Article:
InstantPC-labeled N-linked glycan biantennary standards were analyzed using a combination of flow injection analysis and hydrophilic interaction liquid chromatography (HILIC) separation. Data was acquired on an HRIM MOBIE™ instrument (MOBILion Systems) coupled to a 6545XT QTOF (Agilent Technologies). Accurate mass, isotope spacing, ion mobility arrival time distribution, and Collision Cross Section (CCS) determination were used to identify each N-linked glycan. Each alpha- and beta-linked N-linked glycan isomer structure was verified by analyzing individual standards. Data processing, analysis, relative quantification, and visualization were achieved using HRIM Data Processor, PNNL Preprocessor, and Protein Metrics Byos® Software.

First, flow injection analysis of 28 InstantPC-labeled N-linked glycan compositions (of which, 12 have isomeric linkages) was conducted to determine the HRIM-MS profiles of each N-glycan. For each labeled N-linked glycan, accurate mass, isotope spacing, ion mobility arrival time distribution, and Collision Cross Section (CCS) values were determined with a minimum of triplicate measurements. N-linked glycan detection, identity validation, and relative quantitation were conducted, generating an N-linked glycan feature library used in later HILIC-HRIM-MS analytical workflows. We demonstrate that HRIM-MS allows for the separation, confident identification, and quantification of all 28 N-linked glycan species. Further, all 12 N-linked glycan isomers could be resolved into multiple ion mobility peaks in the gas phase, without any LC separation. Rapid N-linked glycan profiling was further demonstrated by analyzing a human IgG-released InstantPC-labeled N-linked glycan library. Altogether, our flow injection results demonstrate that HRIM-MS offers excellent potential for rapidly and confidently revealing complex glycoform profiles.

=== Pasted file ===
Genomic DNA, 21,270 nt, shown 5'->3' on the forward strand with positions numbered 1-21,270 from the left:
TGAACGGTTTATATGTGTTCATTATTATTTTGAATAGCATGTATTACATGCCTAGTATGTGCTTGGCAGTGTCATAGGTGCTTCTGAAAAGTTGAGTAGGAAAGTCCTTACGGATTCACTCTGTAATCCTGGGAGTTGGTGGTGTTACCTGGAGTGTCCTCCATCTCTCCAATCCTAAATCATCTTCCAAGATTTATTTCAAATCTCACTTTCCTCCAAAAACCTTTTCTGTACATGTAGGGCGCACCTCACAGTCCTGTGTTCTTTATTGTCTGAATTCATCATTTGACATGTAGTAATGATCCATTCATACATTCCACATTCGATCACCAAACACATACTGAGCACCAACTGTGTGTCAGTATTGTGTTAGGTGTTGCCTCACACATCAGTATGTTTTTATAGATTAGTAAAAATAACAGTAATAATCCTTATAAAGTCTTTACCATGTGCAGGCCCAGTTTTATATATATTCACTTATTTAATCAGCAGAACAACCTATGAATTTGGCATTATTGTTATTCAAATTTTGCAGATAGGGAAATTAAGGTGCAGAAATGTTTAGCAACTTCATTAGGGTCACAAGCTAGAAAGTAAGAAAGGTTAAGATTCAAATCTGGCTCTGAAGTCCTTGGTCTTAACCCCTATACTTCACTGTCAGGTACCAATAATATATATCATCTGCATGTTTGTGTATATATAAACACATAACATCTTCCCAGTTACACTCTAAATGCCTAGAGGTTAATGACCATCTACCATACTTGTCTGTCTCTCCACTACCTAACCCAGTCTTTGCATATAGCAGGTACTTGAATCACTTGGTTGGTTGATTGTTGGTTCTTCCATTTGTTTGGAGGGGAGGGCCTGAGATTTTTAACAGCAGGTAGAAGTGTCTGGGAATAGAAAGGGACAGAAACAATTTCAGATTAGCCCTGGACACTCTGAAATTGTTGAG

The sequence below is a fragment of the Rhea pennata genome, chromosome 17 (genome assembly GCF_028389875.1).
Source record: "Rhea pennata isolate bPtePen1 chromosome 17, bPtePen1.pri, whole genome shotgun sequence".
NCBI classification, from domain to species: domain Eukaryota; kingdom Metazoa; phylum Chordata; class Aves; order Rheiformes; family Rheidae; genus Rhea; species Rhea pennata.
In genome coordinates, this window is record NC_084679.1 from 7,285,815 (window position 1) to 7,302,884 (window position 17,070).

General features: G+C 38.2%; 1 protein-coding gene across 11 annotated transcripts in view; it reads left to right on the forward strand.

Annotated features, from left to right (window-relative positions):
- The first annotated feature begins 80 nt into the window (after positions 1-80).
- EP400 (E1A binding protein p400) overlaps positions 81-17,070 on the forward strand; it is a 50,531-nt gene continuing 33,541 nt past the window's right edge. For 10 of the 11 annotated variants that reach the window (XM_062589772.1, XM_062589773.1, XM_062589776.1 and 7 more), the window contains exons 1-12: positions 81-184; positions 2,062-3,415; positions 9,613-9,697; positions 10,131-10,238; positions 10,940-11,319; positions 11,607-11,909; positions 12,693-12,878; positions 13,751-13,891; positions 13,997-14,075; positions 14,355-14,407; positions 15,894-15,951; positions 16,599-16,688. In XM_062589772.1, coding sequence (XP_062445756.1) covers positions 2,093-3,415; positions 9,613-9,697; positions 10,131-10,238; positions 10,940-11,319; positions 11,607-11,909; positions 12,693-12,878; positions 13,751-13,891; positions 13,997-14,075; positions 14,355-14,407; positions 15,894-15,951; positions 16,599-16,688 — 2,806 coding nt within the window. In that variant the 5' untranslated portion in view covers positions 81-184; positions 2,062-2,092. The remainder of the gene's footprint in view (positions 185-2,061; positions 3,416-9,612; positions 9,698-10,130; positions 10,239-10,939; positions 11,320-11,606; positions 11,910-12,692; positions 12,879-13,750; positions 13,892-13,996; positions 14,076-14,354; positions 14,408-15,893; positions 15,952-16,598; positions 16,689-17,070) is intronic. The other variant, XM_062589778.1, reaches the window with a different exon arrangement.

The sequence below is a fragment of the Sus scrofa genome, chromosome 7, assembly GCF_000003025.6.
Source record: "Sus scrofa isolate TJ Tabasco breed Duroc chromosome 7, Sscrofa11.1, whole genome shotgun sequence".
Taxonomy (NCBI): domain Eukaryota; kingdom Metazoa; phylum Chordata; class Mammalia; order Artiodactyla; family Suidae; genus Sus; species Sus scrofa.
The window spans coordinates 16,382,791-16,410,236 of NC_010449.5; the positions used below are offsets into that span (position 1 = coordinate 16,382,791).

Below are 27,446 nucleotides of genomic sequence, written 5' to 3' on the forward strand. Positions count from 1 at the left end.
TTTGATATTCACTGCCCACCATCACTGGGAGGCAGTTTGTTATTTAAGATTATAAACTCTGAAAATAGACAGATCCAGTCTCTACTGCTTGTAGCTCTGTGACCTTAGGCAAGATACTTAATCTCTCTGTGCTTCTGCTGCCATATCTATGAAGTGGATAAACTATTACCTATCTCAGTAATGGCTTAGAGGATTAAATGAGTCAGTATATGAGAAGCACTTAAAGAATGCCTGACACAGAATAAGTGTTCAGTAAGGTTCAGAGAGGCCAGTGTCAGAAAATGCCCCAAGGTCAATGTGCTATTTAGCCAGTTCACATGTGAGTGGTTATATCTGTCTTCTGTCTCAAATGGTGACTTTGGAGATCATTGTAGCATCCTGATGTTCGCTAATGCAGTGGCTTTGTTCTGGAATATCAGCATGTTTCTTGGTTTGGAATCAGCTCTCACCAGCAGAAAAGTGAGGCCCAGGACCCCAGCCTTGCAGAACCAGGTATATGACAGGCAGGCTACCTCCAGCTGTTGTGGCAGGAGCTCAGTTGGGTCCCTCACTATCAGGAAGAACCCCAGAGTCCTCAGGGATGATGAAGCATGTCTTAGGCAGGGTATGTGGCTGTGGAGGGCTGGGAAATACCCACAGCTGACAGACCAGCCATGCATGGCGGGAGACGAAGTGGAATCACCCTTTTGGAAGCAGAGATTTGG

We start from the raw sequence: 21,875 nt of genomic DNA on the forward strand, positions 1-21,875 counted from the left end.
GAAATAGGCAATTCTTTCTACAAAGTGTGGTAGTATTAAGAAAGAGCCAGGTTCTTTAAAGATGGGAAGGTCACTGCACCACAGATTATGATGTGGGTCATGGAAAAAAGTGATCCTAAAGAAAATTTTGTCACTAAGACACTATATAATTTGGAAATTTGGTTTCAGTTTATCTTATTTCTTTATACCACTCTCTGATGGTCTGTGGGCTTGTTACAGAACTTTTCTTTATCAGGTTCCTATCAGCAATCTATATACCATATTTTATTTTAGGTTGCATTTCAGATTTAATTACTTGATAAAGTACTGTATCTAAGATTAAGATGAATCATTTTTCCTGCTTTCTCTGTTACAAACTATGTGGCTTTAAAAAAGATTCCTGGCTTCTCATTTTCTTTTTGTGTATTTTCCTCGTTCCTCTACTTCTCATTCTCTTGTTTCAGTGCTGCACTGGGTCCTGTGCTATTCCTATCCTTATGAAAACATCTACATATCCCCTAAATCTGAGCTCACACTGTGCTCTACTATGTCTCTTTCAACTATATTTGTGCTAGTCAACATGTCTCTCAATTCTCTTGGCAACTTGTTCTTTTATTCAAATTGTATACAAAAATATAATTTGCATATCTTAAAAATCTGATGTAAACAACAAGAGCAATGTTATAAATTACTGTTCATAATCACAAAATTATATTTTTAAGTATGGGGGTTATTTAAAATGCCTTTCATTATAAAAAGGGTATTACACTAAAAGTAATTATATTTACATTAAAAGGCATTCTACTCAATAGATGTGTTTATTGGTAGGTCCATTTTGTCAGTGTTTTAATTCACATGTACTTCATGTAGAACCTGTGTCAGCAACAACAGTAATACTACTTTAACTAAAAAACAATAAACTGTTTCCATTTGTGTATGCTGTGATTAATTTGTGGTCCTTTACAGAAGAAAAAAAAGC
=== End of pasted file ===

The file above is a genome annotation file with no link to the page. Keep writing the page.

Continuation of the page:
Second, we implemented HRIM in the traditional HILIC-MS analytical workflow for released N-linked glycans, intending to test the complementarity of HILIC and HRIM separation. Varying HILIC run times (60-, and 15-minute gradients) were tested to assess the ability of HRIM to resolve N-linked glycans in the gas phase while HILIC separation times were gradually reduced. All three HILIC gradients resulted in comparable relative N-linked glycan species coverage and isomer separation, with consistent and reproducible relative quantitation based on extracted ion mobiligrams. Our results demonstrate that HRIM-MS provides high-quality and rapid N-linked glycan feature identification (including isomeric separation) and relative quantitation. Leveraging accurate and reproducible CCS determination, adding HRIM to a traditional LC-MS method provides a solution for confidently fingerprinting glycosylation profiles in biotherapeutics, enabling a greater depth in N-linked glycan feature detection or increased analytical throughput.

Three bullet points about the talk:

  • Traditional mAb-released N-glycan analysis results in a 15-60% ambiguity rate based on the inability to resolve isomers and reporting of compositions only.
  • HRIM-MS allows for the separation, confident identification, and quantification of released N-glycan species, including isomer resolution, without any LC separation.
  • Leveraging accurate and reproducible CCS determination, HRIM addition to a HILIC-MS workflow provides confident fingerprinting of glycosylation profiles in biotherapeutics while enabling increased analytical throughput.

Pre-registration is not required.  Just [ join ] at the appointed time

NJACS MSDG invites you to a Webex meeting.

NJ-ACS Mass Spectrometry Discussion Group Virtual Meeting
Tuesday, April 25, 2023